As I mentioned on Monday, this past Saturday my soon-to-be sister-in-law, Marjorie, graduated from high school and I was tasked with the job of photographing the ceremony and grabbing all the family shots.
Now, I’m no event photographer, but I think there are certainly a few keepers in there. If you click here you can see a gallery – created in Lightroom – of my best shots from the day (23 of about 100). Just a note, I noticed that I’ve had to hit refresh once the page came up in order for the images to actually load.
In these shots you will mostly see Marjorie but you will also find Kim (with and without the family dog, Buddy), their youngest sister Sarah, and their parents Ken and Terry.
One thing I noticed was that whenever I moved up to get some shots, everyone with a point-and-shoot or video camera started moving towards me. Maybe it was my Nikon D200 with a 56-200mm lens or the fact that I was using a monopod instead of hand-holding it. Granted, most amateurs don’t always know what a good angle to shoot from would be so they follow the person who seems to know what he/she is doing thinking that they will get the same shot. The difference isn’t just the camera or the monopod but knowing how to compose a shot.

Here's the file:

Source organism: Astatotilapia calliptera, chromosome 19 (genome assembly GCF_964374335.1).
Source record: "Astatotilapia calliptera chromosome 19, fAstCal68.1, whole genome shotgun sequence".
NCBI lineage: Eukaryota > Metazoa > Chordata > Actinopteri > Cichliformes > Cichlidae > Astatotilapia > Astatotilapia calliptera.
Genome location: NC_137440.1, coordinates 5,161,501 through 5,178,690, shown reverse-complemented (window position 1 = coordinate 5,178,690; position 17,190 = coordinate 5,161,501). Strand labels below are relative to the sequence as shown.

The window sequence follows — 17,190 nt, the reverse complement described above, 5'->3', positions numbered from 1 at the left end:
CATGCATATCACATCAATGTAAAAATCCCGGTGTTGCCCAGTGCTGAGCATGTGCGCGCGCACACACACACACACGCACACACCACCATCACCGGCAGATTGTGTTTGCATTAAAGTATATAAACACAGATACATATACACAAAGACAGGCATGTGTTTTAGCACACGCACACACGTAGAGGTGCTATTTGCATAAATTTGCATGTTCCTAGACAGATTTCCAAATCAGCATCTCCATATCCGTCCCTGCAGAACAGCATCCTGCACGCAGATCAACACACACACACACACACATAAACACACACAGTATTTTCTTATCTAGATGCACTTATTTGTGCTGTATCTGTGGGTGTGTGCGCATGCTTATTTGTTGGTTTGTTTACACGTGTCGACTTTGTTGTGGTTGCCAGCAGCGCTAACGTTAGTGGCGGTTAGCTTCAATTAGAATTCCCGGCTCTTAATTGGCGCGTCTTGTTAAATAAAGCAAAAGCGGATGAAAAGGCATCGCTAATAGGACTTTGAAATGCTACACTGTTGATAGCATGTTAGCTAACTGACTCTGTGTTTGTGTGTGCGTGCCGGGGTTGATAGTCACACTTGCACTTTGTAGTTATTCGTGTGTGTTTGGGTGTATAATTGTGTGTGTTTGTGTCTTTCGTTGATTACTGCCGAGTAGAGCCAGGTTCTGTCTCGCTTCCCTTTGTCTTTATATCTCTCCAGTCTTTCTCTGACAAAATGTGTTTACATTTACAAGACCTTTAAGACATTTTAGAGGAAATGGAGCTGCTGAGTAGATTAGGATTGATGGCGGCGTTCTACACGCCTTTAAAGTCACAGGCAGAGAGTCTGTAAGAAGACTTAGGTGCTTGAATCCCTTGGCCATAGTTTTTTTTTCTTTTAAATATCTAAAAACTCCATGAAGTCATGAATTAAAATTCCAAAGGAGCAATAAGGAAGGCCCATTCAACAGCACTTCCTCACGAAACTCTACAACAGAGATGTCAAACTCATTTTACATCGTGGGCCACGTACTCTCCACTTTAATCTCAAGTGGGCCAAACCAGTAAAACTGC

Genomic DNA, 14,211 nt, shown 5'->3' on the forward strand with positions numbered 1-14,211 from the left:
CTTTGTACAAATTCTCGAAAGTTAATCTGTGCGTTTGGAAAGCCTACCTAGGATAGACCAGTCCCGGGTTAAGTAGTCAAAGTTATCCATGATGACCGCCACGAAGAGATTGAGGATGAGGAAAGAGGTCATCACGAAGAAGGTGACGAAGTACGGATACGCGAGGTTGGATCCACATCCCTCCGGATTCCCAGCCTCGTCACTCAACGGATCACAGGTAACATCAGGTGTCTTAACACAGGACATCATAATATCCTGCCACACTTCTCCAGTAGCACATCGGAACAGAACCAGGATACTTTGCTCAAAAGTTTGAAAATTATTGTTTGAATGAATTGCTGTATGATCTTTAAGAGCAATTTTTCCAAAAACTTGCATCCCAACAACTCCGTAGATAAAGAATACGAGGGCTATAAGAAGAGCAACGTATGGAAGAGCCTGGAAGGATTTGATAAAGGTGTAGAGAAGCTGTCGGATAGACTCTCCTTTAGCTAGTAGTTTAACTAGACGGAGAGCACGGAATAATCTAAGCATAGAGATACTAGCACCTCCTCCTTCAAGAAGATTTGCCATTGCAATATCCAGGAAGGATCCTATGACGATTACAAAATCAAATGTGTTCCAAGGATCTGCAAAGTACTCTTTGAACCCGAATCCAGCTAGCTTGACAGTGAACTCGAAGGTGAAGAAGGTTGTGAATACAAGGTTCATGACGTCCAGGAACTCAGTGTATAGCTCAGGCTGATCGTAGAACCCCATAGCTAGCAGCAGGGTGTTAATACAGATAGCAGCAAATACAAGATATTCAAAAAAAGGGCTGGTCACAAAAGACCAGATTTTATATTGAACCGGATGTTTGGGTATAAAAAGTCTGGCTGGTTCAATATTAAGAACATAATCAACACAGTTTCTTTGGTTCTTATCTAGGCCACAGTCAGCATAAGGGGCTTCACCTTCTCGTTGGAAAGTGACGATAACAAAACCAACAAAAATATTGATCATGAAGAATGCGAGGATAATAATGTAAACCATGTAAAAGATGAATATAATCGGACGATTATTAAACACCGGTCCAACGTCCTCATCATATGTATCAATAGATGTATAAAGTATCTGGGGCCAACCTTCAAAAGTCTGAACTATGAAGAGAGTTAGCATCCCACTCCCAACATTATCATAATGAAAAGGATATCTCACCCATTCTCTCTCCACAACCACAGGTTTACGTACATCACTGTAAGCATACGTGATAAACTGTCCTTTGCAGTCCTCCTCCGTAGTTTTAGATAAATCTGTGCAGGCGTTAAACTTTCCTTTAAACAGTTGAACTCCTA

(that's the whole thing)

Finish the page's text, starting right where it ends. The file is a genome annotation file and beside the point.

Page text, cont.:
I get this a lot during events I do with work. I’m on the primary video camera for live events and I setup where I will get a good shot of the podium, good angles on the whole stage, and the ability to get as unobstructed shots as possible of everything else. It’s not always the best spot for stills. But, without fail, whenever anyone wants a shot they will gather around my position to snap a few. I can’t blame them, but I do smile to myself every time.
NOTE: All of the shots in the gallery were initially processed in Lightroom. Some sharpening was added to the faces in Photoshop (before Lightroom 1.1 was released) and, for a couple of the family shots, I replaced the faces of those who were blinking or looking away with those from other shots. That is why I take multiple shots of the same setup/pose.